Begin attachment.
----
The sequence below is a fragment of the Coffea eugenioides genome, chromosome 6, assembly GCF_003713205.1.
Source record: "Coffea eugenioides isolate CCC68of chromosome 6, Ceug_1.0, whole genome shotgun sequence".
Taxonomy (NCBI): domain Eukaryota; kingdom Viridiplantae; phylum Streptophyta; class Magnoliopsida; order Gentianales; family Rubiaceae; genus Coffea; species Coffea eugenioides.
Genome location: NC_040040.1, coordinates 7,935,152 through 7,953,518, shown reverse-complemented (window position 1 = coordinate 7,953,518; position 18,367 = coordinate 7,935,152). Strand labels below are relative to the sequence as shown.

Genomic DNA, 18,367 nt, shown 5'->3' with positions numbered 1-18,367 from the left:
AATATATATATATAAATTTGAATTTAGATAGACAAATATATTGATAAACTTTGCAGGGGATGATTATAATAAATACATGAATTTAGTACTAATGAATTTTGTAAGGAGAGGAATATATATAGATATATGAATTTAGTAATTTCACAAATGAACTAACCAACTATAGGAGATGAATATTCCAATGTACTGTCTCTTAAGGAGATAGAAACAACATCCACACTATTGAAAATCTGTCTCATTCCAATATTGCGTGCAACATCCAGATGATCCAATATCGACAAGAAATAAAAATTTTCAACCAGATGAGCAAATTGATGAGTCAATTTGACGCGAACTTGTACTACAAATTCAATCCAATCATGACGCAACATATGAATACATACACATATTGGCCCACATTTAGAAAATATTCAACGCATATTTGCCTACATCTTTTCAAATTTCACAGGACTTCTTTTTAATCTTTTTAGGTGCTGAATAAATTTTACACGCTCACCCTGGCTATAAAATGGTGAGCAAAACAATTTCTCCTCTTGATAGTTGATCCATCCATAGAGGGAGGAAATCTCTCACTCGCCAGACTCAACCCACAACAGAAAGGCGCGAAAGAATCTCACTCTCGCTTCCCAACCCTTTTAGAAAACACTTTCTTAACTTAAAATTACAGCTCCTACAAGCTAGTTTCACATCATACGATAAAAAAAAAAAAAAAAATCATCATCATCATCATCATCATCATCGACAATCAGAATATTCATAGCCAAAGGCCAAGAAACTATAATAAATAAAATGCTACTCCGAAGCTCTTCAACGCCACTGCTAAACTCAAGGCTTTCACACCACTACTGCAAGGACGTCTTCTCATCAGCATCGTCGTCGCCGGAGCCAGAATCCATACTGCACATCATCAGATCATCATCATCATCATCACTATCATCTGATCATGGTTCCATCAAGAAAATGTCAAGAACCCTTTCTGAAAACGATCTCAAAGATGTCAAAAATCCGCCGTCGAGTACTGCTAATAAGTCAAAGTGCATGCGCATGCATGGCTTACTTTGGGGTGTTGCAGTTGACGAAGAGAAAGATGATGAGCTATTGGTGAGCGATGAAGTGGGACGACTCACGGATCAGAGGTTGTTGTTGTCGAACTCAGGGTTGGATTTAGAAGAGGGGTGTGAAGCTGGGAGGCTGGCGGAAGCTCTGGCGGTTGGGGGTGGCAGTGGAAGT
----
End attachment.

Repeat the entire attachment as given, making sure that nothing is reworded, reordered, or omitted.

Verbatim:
The sequence below is a fragment of the Coffea eugenioides genome, chromosome 6, assembly GCF_003713205.1.
Source record: "Coffea eugenioides isolate CCC68of chromosome 6, Ceug_1.0, whole genome shotgun sequence".
Taxonomy (NCBI): domain Eukaryota; kingdom Viridiplantae; phylum Streptophyta; class Magnoliopsida; order Gentianales; family Rubiaceae; genus Coffea; species Coffea eugenioides.
Genome location: NC_040040.1, coordinates 7,935,152 through 7,953,518, shown reverse-complemented (window position 1 = coordinate 7,953,518; position 18,367 = coordinate 7,935,152). Strand labels below are relative to the sequence as shown.

Genomic DNA, 18,367 nt, shown 5'->3' with positions numbered 1-18,367 from the left:
AATATATATATATAAATTTGAATTTAGATAGACAAATATATTGATAAACTTTGCAGGGGATGATTATAATAAATACATGAATTTAGTACTAATGAATTTTGTAAGGAGAGGAATATATATAGATATATGAATTTAGTAATTTCACAAATGAACTAACCAACTATAGGAGATGAATATTCCAATGTACTGTCTCTTAAGGAGATAGAAACAACATCCACACTATTGAAAATCTGTCTCATTCCAATATTGCGTGCAACATCCAGATGATCCAATATCGACAAGAAATAAAAATTTTCAACCAGATGAGCAAATTGATGAGTCAATTTGACGCGAACTTGTACTACAAATTCAATCCAATCATGACGCAACATATGAATACATACACATATTGGCCCACATTTAGAAAATATTCAACGCATATTTGCCTACATCTTTTCAAATTTCACAGGACTTCTTTTTAATCTTTTTAGGTGCTGAATAAATTTTACACGCTCACCCTGGCTATAAAATGGTGAGCAAAACAATTTCTCCTCTTGATAGTTGATCCATCCATAGAGGGAGGAAATCTCTCACTCGCCAGACTCAACCCACAACAGAAAGGCGCGAAAGAATCTCACTCTCGCTTCCCAACCCTTTTAGAAAACACTTTCTTAACTTAAAATTACAGCTCCTACAAGCTAGTTTCACATCATACGATAAAAAAAAAAAAAAAAATCATCATCATCATCATCATCATCATCGACAATCAGAATATTCATAGCCAAAGGCCAAGAAACTATAATAAATAAAATGCTACTCCGAAGCTCTTCAACGCCACTGCTAAACTCAAGGCTTTCACACCACTACTGCAAGGACGTCTTCTCATCAGCATCGTCGTCGCCGGAGCCAGAATCCATACTGCACATCATCAGATCATCATCATCATCATCACTATCATCTGATCATGGTTCCATCAAGAAAATGTCAAGAACCCTTTCTGAAAACGATCTCAAAGATGTCAAAAATCCGCCGTCGAGTACTGCTAATAAGTCAAAGTGCATGCGCATGCATGGCTTACTTTGGGGTGTTGCAGTTGACGAAGAGAAAGATGATGAGCTATTGGTGAGCGATGAAGTGGGACGACTCACGGATCAGAGGTTGTTGTTGTCGAACTCAGGGTTGGATTTAGAAGAGGGGTGTGAAGCTGGGAGGCTGGCGGAAGCTCTGGCGGTTGGGGGTGGCAGTGGAAGT